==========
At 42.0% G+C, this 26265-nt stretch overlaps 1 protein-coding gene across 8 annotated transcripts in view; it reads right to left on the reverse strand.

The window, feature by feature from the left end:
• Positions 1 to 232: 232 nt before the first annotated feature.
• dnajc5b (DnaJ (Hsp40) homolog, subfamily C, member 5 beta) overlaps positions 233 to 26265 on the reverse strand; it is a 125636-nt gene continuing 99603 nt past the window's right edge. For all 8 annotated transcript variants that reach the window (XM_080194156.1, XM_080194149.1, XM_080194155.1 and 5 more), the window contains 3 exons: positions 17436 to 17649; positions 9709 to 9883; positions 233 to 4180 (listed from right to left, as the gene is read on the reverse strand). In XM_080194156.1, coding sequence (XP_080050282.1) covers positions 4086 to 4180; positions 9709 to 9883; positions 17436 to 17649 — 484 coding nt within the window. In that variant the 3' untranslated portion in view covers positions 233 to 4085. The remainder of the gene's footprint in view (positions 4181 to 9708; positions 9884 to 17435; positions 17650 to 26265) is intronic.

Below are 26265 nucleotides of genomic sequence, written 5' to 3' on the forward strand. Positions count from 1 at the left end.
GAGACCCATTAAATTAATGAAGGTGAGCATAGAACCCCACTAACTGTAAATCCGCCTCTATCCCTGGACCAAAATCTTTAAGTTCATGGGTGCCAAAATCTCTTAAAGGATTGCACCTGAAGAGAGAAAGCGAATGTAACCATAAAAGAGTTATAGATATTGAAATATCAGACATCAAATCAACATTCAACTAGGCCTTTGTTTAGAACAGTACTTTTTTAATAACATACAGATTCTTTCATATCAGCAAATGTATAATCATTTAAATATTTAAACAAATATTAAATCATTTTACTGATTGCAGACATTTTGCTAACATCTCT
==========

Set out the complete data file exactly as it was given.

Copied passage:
At 42.0% G+C, this 26265-nt stretch overlaps 1 protein-coding gene across 8 annotated transcripts in view; it reads right to left on the reverse strand.

The window, feature by feature from the left end:
• Positions 1 to 232: 232 nt before the first annotated feature.
• dnajc5b (DnaJ (Hsp40) homolog, subfamily C, member 5 beta) overlaps positions 233 to 26265 on the reverse strand; it is a 125636-nt gene continuing 99603 nt past the window's right edge. For all 8 annotated transcript variants that reach the window (XM_080194156.1, XM_080194149.1, XM_080194155.1 and 5 more), the window contains 3 exons: positions 17436 to 17649; positions 9709 to 9883; positions 233 to 4180 (listed from right to left, as the gene is read on the reverse strand). In XM_080194156.1, coding sequence (XP_080050282.1) covers positions 4086 to 4180; positions 9709 to 9883; positions 17436 to 17649 — 484 coding nt within the window. In that variant the 3' untranslated portion in view covers positions 233 to 4085. The remainder of the gene's footprint in view (positions 4181 to 9708; positions 9884 to 17435; positions 17650 to 26265) is intronic.

Below are 26265 nucleotides of genomic sequence, written 5' to 3' on the forward strand. Positions count from 1 at the left end.
GAGACCCATTAAATTAATGAAGGTGAGCATAGAACCCCACTAACTGTAAATCCGCCTCTATCCCTGGACCAAAATCTTTAAGTTCATGGGTGCCAAAATCTCTTAAAGGATTGCACCTGAAGAGAGAAAGCGAATGTAACCATAAAAGAGTTATAGATATTGAAATATCAGACATCAAATCAACATTCAACTAGGCCTTTGTTTAGAACAGTACTTTTTTAATAACATACAGATTCTTTCATATCAGCAAATGTATAATCATTTAAATATTTAAACAAATATTAAATCATTTTACTGATTGCAGACATTTTGCTAACATCTCT